Pulmonary arterial hypertension (PAH) is a rare disease characterized by endothelial dysfunction and pulmonary vascular remodeling, leading to elevated pulmonary vascular resistance, right ventricular heart failure, and premature death [1]. Endothelial dysfunction is characterized by increased production of vasoconstrictors, such as endothelin and thromboxane A2, and decreased production of vasodilator substances, such as prostacyclin and nitric oxide (NO). Endothelium-derived NO, specifically, is essential for homeostasis of vascular tone by activating guanylate cyclase, leading to increased formation of cGMP and subsequently smooth muscle relaxation [2]. NO is formed in the course of transformation of l-arginine to citrulline, a reaction catalyzed by the enzyme NO synthase (NOS) (Fig. 1) [3]. Moreover, l-arginine is also metabolized by arginase to l-ornithine and urea [4].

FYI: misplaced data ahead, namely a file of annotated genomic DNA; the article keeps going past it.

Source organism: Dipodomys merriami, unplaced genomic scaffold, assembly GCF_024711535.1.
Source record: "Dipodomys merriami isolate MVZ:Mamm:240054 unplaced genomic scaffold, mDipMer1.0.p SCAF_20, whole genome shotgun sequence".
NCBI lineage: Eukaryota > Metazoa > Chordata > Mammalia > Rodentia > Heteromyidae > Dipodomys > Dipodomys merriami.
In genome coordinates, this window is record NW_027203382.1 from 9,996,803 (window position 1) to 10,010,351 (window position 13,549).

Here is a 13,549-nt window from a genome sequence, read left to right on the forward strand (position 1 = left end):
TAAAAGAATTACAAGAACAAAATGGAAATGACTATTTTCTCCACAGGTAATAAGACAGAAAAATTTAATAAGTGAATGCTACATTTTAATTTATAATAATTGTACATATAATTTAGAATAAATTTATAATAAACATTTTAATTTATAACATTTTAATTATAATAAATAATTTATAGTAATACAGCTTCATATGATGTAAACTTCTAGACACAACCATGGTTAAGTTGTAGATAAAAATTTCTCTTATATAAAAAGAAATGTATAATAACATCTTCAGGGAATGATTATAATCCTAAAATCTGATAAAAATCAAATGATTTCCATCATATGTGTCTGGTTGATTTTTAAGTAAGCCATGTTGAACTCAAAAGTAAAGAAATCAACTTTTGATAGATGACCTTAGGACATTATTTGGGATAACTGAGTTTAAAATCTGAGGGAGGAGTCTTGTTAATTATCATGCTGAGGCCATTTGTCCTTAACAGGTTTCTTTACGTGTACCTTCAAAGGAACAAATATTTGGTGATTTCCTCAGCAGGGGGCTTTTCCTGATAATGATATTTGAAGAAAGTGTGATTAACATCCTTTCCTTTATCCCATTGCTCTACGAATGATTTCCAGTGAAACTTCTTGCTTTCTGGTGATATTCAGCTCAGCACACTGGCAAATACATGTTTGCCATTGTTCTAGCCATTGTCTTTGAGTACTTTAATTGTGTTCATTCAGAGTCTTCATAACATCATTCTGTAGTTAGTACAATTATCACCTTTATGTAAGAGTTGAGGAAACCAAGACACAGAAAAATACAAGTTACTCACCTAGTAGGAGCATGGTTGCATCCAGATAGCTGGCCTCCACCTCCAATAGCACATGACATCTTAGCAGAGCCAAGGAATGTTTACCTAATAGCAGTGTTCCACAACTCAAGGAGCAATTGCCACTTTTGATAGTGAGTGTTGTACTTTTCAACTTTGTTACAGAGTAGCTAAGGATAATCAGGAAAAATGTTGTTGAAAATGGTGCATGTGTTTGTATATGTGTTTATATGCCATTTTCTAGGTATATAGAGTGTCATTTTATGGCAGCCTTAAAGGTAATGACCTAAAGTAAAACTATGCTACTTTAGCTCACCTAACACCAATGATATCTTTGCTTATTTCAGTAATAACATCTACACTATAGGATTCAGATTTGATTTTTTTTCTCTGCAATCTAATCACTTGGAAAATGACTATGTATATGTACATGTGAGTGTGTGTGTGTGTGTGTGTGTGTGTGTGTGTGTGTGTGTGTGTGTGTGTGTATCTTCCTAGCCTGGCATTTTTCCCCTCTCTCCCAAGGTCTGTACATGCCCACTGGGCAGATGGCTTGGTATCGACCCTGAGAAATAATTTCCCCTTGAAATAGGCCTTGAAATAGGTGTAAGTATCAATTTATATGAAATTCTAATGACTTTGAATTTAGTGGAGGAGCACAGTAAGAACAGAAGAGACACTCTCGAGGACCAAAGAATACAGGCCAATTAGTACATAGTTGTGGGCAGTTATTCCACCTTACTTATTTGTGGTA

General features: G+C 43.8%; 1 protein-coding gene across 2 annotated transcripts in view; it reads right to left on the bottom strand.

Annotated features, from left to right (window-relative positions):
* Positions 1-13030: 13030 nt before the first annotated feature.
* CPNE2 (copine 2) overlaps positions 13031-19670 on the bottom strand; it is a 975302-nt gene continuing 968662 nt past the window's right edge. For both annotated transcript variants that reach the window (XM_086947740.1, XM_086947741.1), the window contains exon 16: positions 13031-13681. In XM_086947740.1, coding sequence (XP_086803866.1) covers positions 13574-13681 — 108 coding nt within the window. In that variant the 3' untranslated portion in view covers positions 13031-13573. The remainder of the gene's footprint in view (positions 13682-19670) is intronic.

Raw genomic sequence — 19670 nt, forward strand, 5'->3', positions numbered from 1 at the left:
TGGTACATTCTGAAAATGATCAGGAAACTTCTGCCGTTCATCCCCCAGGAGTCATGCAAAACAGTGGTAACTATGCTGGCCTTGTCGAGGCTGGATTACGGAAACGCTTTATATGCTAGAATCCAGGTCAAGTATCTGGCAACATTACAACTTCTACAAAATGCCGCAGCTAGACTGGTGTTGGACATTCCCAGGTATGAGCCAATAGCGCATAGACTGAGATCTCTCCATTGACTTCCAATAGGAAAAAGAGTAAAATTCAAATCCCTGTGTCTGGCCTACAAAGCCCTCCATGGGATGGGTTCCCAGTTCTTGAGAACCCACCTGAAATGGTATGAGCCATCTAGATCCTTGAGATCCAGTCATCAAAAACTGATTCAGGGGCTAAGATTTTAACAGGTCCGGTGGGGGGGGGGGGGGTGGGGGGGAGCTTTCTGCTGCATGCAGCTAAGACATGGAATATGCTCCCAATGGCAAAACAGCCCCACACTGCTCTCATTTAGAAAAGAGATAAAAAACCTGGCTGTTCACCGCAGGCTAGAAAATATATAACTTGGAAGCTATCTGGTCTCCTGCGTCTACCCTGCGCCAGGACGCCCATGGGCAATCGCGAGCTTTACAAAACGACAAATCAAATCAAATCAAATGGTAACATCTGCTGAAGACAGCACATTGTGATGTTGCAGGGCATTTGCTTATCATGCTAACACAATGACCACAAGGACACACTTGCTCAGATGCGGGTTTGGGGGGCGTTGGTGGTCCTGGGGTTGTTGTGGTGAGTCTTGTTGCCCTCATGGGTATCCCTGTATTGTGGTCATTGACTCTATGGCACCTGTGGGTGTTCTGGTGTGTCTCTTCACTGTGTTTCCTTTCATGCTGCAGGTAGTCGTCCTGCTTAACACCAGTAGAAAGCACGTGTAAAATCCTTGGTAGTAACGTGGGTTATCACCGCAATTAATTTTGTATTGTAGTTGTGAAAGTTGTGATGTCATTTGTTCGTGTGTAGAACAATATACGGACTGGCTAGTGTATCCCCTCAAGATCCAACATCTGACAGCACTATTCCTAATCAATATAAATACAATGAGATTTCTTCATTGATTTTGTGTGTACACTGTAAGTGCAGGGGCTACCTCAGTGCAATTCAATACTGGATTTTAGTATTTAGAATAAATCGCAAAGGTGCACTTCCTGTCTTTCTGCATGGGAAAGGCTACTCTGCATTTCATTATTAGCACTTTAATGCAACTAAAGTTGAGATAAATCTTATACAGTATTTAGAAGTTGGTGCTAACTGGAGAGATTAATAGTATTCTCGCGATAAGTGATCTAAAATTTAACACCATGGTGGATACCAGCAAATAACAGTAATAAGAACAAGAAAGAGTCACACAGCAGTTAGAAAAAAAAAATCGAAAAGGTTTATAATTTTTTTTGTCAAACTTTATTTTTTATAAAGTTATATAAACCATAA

Fig. 1

Synthesis and metabolism of ADMA through the PRMT–DDAH–ADMA pathway. Methylation of arginine residues occurs through different isoenzymes of PRMT. ADMA is an inhibitor of NOS, leading to decrease NO production. ADMA is mainly metabolized by DDAH to l-citrulline and dimethylamine and partly via urinary excretion. ADMA asymmetric dimethylarginine, DDAH dimethylarginine dimethylaminohydrolase, ERA endothelin receptor antagonists, ET A/B endothelin receptor A/B, PDE5i phosphodiesterase type 5 inhibitors, PRMT protein arginine N-methyl transferases